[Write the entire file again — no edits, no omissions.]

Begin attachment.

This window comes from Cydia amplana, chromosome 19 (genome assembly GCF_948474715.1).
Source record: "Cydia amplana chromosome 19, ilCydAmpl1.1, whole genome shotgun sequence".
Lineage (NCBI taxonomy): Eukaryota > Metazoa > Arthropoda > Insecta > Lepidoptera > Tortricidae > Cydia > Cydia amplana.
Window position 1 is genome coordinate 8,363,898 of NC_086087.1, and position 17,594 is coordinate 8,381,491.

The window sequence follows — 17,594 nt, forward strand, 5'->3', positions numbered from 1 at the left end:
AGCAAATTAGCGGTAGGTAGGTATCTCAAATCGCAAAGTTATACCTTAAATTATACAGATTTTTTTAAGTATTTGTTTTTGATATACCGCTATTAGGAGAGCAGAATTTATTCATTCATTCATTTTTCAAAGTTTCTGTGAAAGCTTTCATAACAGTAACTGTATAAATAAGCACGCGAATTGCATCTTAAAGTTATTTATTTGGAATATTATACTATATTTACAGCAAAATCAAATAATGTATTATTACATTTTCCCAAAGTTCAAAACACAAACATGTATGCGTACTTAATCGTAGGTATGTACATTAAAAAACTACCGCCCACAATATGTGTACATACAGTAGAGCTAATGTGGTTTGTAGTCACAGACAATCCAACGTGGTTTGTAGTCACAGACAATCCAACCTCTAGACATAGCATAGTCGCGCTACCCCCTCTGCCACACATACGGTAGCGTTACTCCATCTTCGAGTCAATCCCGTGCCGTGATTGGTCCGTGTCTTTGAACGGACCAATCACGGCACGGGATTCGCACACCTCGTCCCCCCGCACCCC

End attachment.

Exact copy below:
This window comes from Cydia amplana, chromosome 19 (genome assembly GCF_948474715.1).
Source record: "Cydia amplana chromosome 19, ilCydAmpl1.1, whole genome shotgun sequence".
Lineage (NCBI taxonomy): Eukaryota > Metazoa > Arthropoda > Insecta > Lepidoptera > Tortricidae > Cydia > Cydia amplana.
Window position 1 is genome coordinate 8,363,898 of NC_086087.1, and position 17,594 is coordinate 8,381,491.

The window sequence follows — 17,594 nt, forward strand, 5'->3', positions numbered from 1 at the left end:
AGCAAATTAGCGGTAGGTAGGTATCTCAAATCGCAAAGTTATACCTTAAATTATACAGATTTTTTTAAGTATTTGTTTTTGATATACCGCTATTAGGAGAGCAGAATTTATTCATTCATTCATTTTTCAAAGTTTCTGTGAAAGCTTTCATAACAGTAACTGTATAAATAAGCACGCGAATTGCATCTTAAAGTTATTTATTTGGAATATTATACTATATTTACAGCAAAATCAAATAATGTATTATTACATTTTCCCAAAGTTCAAAACACAAACATGTATGCGTACTTAATCGTAGGTATGTACATTAAAAAACTACCGCCCACAATATGTGTACATACAGTAGAGCTAATGTGGTTTGTAGTCACAGACAATCCAACGTGGTTTGTAGTCACAGACAATCCAACCTCTAGACATAGCATAGTCGCGCTACCCCCTCTGCCACACATACGGTAGCGTTACTCCATCTTCGAGTCAATCCCGTGCCGTGATTGGTCCGTGTCTTTGAACGGACCAATCACGGCACGGGATTCGCACACCTCGTCCCCCCGCACCCC